The prescription drug epidemic and subsequent heroin scourge has crippled millions of Americans, and led to thousands of premature deaths. It may seem that when a person dies of a heroin overdose the death certificate would reflect that cause. However, figuring out how many people die of heroin overdoses is not easy, due to the fact that many states do not require specific details on drug overdoses, NPR reports.
In fact, many states lack current, accurate and complete statistics in their databases. The data that is available is often at least two years old; for instance, statistics on drug overdoses in Pennsylvania are from 2012. The executive vice president for the National Association of Medical Examiners, Dr. Kurt Nolte, helped write a report recommending that every drug found in a person’s system be listed on death certificates, according to the article.
“It’s critical. It’s absolutely critical,” says Dr. Nolte. “The interventions for whether it’s heroin or other illicit substances are different than, for example, if they are prescription drugs,” he says. “And if you can’t tell the difference because everybody’s classified as multi-drug toxicity, you have no idea what’s killing people.”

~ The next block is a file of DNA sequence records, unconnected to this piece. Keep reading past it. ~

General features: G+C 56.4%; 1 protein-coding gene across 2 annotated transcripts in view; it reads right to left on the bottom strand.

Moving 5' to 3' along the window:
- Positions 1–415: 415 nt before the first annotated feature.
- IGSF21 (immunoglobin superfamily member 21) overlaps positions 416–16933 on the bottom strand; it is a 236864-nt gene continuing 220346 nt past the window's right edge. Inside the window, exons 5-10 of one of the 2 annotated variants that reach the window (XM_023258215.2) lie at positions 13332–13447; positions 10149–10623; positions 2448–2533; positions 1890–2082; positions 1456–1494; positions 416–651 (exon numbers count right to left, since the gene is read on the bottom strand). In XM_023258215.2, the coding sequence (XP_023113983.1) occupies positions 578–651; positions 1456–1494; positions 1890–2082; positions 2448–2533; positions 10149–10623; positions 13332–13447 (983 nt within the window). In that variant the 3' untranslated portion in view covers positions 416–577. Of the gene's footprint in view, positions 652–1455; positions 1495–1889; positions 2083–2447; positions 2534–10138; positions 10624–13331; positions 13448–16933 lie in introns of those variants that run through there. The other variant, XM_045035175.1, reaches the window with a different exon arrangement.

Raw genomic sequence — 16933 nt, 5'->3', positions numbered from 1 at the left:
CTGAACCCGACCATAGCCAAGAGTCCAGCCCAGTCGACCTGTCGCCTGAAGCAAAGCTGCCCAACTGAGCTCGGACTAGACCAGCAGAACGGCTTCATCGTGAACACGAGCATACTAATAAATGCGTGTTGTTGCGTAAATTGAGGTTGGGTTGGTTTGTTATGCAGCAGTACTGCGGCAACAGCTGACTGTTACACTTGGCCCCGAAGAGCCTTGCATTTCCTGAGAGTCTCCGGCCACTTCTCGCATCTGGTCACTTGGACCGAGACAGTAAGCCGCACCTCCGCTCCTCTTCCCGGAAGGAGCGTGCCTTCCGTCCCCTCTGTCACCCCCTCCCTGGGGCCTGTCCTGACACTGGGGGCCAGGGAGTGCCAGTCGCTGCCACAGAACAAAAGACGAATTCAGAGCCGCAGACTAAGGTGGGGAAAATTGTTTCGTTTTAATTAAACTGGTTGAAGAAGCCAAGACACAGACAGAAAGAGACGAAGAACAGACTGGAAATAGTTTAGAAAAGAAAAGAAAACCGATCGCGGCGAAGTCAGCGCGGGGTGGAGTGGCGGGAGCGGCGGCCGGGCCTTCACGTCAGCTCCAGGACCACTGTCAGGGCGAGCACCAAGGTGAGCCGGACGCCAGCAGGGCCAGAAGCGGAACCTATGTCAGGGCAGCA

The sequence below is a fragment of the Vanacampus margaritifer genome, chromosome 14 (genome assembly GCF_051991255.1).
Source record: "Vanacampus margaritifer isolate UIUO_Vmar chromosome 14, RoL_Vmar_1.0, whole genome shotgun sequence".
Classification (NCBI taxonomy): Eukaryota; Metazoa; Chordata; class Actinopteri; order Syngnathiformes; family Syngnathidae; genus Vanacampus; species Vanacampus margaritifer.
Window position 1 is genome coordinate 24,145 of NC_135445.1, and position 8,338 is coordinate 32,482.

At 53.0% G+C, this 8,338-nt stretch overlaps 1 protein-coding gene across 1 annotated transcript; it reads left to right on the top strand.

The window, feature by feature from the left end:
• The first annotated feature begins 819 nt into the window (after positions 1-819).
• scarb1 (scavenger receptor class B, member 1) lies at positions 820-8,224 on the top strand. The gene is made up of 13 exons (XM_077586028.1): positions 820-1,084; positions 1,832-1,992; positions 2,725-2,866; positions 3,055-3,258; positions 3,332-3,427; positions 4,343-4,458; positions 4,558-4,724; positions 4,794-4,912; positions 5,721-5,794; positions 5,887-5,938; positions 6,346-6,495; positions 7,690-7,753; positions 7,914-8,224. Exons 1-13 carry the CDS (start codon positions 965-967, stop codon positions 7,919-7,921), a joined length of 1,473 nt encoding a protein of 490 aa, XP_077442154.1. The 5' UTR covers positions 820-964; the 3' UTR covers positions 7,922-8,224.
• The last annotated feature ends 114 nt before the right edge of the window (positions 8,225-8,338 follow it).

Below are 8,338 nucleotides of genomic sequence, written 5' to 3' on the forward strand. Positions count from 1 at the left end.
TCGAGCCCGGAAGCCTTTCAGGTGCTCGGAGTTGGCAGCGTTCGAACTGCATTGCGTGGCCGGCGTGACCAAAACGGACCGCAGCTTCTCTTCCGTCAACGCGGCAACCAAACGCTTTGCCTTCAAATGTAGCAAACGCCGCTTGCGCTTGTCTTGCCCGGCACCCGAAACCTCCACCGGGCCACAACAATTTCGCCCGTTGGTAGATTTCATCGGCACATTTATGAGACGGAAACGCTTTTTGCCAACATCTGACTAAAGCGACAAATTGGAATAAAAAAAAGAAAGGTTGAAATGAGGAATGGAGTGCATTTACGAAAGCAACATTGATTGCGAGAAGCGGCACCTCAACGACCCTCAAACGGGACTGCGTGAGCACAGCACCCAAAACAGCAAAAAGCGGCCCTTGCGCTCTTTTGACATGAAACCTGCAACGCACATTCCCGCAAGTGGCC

Listing every drug involved in overdose deaths could actually save lives in the future. Gary Tennis, the Acting Secretary for Pennsylvania’s Department of Drug and Alcohol Programs, believes that paramedics would be better prepared to reverse an overdose if more accurate data were available. Last year, at least 28 people in Philadelphia died after using heroin laced with fentanyl, a highly potent opioid analgesic, the article reports.
“You might require more than one administration of naloxone, one might not do it. It’s really useful for our emergency services to have that information that fentanyl’s there,” Tennis said.
Real-time databases enable paramedics to respond more appropriately, potentially saving lives.